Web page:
California’s stout unions are launching successful campaigns against Tesla as the electric vehicle maker tries to make inroads in the Golden State, according to The Wall Street Journal.
Democrats in the state have chosen to throw their lot in with The United Automobile Workers and toss electric vehicle behemoth Tesla to the wolves, The WSJ’s Editorial Board noted Wednesday.
“California Democrats have finally found a cause that’s worth suspending their environmental passions,” WSJ wrote Wednesday, referring to a piece of legislation passed earlier this month that directly targets Tesla’s so-called poor treatment of workers.
WSJ’s editorial board was responding to an amendment to a California program requiring manufacturers verify that they are “fair and responsible in their treatment of workers” before they can take advantage of a $2,500 rebate encouraging citizens buy Tesla vehicles.
The legislation was a shot across the bow of Tesla, a company that relied on a $82.5 million subsidy from the Clean Vehicle Rebate Project, which gives extra incentive to 32,842 Tesla buyers in seven years.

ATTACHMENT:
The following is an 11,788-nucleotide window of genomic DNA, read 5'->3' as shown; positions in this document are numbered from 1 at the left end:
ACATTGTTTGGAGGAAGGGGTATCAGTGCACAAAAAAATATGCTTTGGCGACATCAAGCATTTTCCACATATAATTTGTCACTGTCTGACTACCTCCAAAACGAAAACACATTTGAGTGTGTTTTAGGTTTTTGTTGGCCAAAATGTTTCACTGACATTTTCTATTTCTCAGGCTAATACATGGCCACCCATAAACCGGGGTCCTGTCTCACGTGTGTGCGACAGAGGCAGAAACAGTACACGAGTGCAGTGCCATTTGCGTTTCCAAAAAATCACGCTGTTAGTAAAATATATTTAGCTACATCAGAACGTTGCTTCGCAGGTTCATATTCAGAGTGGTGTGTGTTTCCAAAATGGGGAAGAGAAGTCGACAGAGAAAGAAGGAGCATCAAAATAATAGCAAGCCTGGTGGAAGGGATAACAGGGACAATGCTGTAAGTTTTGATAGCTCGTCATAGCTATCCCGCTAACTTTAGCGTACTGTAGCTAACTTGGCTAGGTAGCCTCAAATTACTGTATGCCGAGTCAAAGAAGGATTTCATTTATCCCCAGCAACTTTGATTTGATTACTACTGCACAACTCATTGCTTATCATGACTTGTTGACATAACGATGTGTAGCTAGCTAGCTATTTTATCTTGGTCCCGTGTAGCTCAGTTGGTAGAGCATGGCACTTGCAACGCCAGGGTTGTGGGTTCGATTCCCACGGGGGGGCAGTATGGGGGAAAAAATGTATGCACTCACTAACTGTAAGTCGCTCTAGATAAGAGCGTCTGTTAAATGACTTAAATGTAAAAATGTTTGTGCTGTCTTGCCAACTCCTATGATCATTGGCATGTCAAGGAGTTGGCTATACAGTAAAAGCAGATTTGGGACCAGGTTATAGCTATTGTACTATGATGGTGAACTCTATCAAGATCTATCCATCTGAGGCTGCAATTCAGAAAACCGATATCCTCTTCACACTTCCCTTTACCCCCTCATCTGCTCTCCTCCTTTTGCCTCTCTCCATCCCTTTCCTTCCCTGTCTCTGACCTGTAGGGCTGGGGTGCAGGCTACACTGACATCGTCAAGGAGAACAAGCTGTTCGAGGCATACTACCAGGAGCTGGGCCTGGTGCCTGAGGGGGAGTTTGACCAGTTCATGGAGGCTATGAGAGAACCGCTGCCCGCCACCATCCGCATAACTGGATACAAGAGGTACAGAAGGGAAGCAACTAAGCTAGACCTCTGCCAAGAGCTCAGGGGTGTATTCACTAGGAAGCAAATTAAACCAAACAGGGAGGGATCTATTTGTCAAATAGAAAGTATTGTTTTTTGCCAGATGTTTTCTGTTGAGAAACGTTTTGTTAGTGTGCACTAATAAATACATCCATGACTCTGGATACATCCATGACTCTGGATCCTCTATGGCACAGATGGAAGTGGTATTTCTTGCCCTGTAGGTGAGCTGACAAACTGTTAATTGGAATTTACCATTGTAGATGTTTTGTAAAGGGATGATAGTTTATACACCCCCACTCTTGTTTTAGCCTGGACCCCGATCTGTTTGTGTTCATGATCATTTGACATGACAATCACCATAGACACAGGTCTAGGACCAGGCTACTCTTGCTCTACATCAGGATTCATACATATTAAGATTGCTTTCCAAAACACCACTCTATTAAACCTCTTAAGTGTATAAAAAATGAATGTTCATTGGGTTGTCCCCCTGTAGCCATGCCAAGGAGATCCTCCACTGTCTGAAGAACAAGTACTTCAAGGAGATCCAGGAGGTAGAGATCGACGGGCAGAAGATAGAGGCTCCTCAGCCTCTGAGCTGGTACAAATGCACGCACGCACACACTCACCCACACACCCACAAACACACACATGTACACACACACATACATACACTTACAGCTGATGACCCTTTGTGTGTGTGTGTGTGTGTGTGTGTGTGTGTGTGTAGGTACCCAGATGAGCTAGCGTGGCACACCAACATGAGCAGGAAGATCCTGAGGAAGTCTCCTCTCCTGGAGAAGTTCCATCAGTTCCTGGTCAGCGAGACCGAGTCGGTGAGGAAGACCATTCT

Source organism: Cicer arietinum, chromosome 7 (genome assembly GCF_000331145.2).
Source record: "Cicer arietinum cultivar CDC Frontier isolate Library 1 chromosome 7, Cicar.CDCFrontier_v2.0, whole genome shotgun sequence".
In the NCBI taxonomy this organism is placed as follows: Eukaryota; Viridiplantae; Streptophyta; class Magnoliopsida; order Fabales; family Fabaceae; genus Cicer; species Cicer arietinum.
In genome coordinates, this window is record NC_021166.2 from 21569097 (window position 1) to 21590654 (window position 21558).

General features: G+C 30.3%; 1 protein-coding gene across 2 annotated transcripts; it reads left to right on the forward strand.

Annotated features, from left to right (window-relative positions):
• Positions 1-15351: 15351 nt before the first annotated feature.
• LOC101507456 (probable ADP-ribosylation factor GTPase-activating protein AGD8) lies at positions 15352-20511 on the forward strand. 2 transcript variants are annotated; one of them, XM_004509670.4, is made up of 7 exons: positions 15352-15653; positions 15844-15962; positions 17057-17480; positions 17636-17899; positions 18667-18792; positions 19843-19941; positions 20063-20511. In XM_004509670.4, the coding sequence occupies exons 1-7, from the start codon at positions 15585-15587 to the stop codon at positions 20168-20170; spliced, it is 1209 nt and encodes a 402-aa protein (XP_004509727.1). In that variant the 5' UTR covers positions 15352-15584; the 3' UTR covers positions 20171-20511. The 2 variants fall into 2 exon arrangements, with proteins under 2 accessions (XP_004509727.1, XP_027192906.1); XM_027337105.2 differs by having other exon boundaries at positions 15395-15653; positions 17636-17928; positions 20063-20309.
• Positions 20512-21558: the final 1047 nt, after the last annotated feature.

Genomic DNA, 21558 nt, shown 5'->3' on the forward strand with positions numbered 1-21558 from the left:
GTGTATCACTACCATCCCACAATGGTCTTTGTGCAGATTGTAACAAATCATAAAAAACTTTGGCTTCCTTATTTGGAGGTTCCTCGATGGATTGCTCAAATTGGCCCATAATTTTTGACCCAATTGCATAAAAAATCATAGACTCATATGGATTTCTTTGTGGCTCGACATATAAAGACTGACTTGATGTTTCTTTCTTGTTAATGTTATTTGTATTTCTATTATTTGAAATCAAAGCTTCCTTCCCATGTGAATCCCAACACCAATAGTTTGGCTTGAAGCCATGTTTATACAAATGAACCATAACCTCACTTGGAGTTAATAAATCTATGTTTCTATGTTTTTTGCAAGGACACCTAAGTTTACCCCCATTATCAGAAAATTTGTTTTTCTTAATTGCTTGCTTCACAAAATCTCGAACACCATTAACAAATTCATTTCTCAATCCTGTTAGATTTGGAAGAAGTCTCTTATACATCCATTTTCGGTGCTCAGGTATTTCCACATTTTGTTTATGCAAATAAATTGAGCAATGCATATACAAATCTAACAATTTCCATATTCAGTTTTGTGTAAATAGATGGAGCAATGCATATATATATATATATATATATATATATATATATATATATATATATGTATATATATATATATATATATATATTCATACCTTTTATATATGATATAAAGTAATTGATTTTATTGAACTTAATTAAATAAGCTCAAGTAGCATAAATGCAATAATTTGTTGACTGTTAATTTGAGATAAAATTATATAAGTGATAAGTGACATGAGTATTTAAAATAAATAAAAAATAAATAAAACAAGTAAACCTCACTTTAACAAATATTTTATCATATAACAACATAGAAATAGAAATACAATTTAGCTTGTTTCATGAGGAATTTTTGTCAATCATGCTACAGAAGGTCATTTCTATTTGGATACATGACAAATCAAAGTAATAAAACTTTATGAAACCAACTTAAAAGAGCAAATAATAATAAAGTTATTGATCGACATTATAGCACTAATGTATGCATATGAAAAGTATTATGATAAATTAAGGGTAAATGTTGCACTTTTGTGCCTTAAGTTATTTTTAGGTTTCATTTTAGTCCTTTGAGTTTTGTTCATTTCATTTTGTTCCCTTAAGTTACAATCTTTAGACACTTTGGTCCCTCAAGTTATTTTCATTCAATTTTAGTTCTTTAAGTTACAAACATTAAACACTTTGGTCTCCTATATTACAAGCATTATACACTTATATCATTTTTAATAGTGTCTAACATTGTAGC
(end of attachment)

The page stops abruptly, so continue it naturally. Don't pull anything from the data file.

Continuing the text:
California’s legislature defeated a pair of bills that would have required all electricity in the state to come from non-carbon sources by 2045. Unions vehemently opposed the bill, primarily because they feared the bill didn’t do enough to help protect union workers.
The bill was derailed despite California’s huge Democratic margins in both houses and a governor in Jerry Brown who consistently promotes himself as a climate change warrior. Activists were disappointed that unions stymied the effort.
“It’s a political setback, but it is not going to stop the momentum in California,” Kathryn Phillips, a lobbyist for the Sierra Club, told reporters. “Fortunately, the public understands better than the Legislature that we don’t have time to waste.”
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